• Some websites provide details about drug assistance programs, ways to make the most of your insurance coverage, and links to savings cards and other services. Two such websites are:

To learn more about saving money on prescriptions with or without insurance, check out this article.

Here are answers to some frequently asked questions about drug cost and Lynparza.

If you have insurance, your cost for Lynparza depends on factors such as:

  • your particular plan benefits, including your drug copay amount
  • your dosage of the drug
  • whether you apply and qualify for a cost savings program

To find out how much Lynparza will cost you with insurance, contact your insurance provider, pharmacist, or doctor.

Is Lynparza covered by Medicare?

It may be. You can call your Medicare plan provider to learn whether your particular plan covers the cost of this drug. There are many types of Medicare plans, so your coverage and what you pay for prescriptions will be based on your particular plan’s benefits.

In addition, Lynparza is only available through specialty pharmacies. As such, the total price you pay for the drug may depend on your specific pharmacy. You may also need to obtain prior authorization before your plan will cover the cost of this medication.

Your doctor may also be able to provide information about your cost for Lynparza if you have Medicare. To learn more about Medicare coverage for cancer treatments, see this article.

How does Lynparza’s cost compare with that of medications such as Rubraca?

The price you’d pay for Lynparza versus that of Rubraca (rucaparib) depends on various factors. Both drugs are only available as brand-name oral tablets.

However, there are additional factors that can affect your prescription cost, including:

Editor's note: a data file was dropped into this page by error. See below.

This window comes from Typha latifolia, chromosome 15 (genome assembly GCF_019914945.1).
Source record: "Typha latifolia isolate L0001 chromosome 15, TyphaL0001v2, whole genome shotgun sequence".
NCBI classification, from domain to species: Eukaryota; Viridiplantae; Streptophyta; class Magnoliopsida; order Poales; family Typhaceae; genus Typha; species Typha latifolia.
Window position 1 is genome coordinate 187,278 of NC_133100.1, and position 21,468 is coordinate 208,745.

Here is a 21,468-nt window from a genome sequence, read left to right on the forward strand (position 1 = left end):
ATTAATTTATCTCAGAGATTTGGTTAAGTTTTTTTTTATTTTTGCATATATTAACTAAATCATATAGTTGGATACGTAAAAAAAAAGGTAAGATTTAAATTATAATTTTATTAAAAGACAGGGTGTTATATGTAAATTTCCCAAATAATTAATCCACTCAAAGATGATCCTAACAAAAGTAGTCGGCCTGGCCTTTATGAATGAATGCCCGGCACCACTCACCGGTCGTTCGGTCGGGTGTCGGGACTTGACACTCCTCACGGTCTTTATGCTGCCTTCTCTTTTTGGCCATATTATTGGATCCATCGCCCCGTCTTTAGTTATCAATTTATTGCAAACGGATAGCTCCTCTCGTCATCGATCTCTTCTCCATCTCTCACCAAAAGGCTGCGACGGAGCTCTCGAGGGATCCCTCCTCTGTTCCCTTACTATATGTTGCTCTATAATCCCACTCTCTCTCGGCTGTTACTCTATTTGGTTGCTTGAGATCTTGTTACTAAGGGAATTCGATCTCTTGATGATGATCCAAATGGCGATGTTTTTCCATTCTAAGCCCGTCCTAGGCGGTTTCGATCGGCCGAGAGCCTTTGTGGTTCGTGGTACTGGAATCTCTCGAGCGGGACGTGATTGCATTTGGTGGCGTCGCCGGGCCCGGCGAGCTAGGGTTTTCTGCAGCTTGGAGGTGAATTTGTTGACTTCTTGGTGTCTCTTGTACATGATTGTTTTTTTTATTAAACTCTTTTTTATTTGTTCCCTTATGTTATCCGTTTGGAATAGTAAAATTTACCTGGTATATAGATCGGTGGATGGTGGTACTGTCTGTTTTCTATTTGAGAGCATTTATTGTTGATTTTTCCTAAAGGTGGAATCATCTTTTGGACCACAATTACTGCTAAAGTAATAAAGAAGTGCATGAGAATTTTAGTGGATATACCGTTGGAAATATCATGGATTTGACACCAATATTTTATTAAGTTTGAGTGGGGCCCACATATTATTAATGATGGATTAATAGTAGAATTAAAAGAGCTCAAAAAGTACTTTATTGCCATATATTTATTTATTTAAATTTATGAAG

• the length of your treatment
  • whether there are payment assistance programs for your prescribed treatment
  • whether you’re paying out of pocket or have insurance

To learn more about the cost of Lynparza compared with other treatments for your condition, talk with your doctor, pharmacist, or insurance provider.

Now that you’ve learned about cost and Lynparza, you may still have some questions. Talk with your doctor or pharmacist, who can provide personalized guidance about cost issues related to Lynparza. But if you have health insurance, you’ll need to talk with your insurance provider to learn the actual cost you’d pay for Lynparza.

Here are some other resources you may find helpful:

Disclaimer: Medical News Today has made every effort to make certain that all information is factually correct, comprehensive, and up to date. However, this article should not be used as a substitute for the knowledge and expertise of a licensed healthcare professional. You should always consult your doctor or another healthcare professional before taking any medication. The drug information contained herein is subject to change and is not intended to cover all possible uses, directions, precautions, warnings, drug interactions, allergic reactions, or adverse effects. The absence of warnings or other information for a given drug does not indicate that the drug or drug combination is safe, effective, or appropriate for all patients or all specific uses.